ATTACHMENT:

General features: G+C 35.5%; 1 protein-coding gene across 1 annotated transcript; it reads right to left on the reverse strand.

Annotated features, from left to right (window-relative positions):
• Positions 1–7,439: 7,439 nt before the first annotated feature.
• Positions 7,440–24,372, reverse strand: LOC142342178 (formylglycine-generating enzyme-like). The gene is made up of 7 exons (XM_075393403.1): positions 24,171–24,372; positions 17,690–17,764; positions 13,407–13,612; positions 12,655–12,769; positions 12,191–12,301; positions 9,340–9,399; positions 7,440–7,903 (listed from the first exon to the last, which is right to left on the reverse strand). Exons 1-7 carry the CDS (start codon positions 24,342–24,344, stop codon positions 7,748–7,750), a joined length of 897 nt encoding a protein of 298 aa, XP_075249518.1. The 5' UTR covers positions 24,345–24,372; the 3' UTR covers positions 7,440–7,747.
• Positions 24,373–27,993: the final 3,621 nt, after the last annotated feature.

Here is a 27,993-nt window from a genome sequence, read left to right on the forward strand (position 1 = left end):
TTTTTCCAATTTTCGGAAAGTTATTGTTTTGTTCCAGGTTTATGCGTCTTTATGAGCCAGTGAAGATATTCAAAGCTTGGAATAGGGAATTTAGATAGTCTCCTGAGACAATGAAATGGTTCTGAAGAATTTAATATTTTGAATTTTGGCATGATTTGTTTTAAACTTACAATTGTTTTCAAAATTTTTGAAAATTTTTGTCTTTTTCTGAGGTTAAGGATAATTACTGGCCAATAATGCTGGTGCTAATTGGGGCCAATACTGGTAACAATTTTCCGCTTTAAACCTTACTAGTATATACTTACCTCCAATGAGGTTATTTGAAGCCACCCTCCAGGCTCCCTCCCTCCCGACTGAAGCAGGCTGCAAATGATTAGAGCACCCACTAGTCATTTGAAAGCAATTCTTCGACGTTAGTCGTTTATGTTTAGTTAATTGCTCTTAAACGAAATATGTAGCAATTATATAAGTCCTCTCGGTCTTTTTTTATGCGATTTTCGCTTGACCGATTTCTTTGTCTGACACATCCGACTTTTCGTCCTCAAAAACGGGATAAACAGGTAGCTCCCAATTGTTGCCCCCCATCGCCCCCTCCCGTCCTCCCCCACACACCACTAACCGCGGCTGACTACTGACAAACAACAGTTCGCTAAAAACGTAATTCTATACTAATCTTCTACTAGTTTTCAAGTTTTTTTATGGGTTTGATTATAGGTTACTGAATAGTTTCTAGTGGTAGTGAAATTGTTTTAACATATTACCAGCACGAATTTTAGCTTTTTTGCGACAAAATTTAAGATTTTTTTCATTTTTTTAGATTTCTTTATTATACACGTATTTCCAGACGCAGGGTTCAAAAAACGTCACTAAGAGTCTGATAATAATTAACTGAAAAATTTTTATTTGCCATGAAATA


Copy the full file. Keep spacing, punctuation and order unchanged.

General features: G+C 35.5%; 1 protein-coding gene across 1 annotated transcript; it reads right to left on the reverse strand.

Annotated features, from left to right (window-relative positions):
• Positions 1–7,439: 7,439 nt before the first annotated feature.
• Positions 7,440–24,372, reverse strand: LOC142342178 (formylglycine-generating enzyme-like). The gene is made up of 7 exons (XM_075393403.1): positions 24,171–24,372; positions 17,690–17,764; positions 13,407–13,612; positions 12,655–12,769; positions 12,191–12,301; positions 9,340–9,399; positions 7,440–7,903 (listed from the first exon to the last, which is right to left on the reverse strand). Exons 1-7 carry the CDS (start codon positions 24,342–24,344, stop codon positions 7,748–7,750), a joined length of 897 nt encoding a protein of 298 aa, XP_075249518.1. The 5' UTR covers positions 24,345–24,372; the 3' UTR covers positions 7,440–7,747.
• Positions 24,373–27,993: the final 3,621 nt, after the last annotated feature.

Here is a 27,993-nt window from a genome sequence, read left to right on the forward strand (position 1 = left end):
TTTTTCCAATTTTCGGAAAGTTATTGTTTTGTTCCAGGTTTATGCGTCTTTATGAGCCAGTGAAGATATTCAAAGCTTGGAATAGGGAATTTAGATAGTCTCCTGAGACAATGAAATGGTTCTGAAGAATTTAATATTTTGAATTTTGGCATGATTTGTTTTAAACTTACAATTGTTTTCAAAATTTTTGAAAATTTTTGTCTTTTTCTGAGGTTAAGGATAATTACTGGCCAATAATGCTGGTGCTAATTGGGGCCAATACTGGTAACAATTTTCCGCTTTAAACCTTACTAGTATATACTTACCTCCAATGAGGTTATTTGAAGCCACCCTCCAGGCTCCCTCCCTCCCGACTGAAGCAGGCTGCAAATGATTAGAGCACCCACTAGTCATTTGAAAGCAATTCTTCGACGTTAGTCGTTTATGTTTAGTTAATTGCTCTTAAACGAAATATGTAGCAATTATATAAGTCCTCTCGGTCTTTTTTTATGCGATTTTCGCTTGACCGATTTCTTTGTCTGACACATCCGACTTTTCGTCCTCAAAAACGGGATAAACAGGTAGCTCCCAATTGTTGCCCCCCATCGCCCCCTCCCGTCCTCCCCCACACACCACTAACCGCGGCTGACTACTGACAAACAACAGTTCGCTAAAAACGTAATTCTATACTAATCTTCTACTAGTTTTCAAGTTTTTTTATGGGTTTGATTATAGGTTACTGAATAGTTTCTAGTGGTAGTGAAATTGTTTTAACATATTACCAGCACGAATTTTAGCTTTTTTGCGACAAAATTTAAGATTTTTTTCATTTTTTTAGATTTCTTTATTATACACGTATTTCCAGACGCAGGGTTCAAAAAACGTCACTAAGAGTCTGATAATAATTAACTGAAAAATTTTTATTTGCCATGAAATA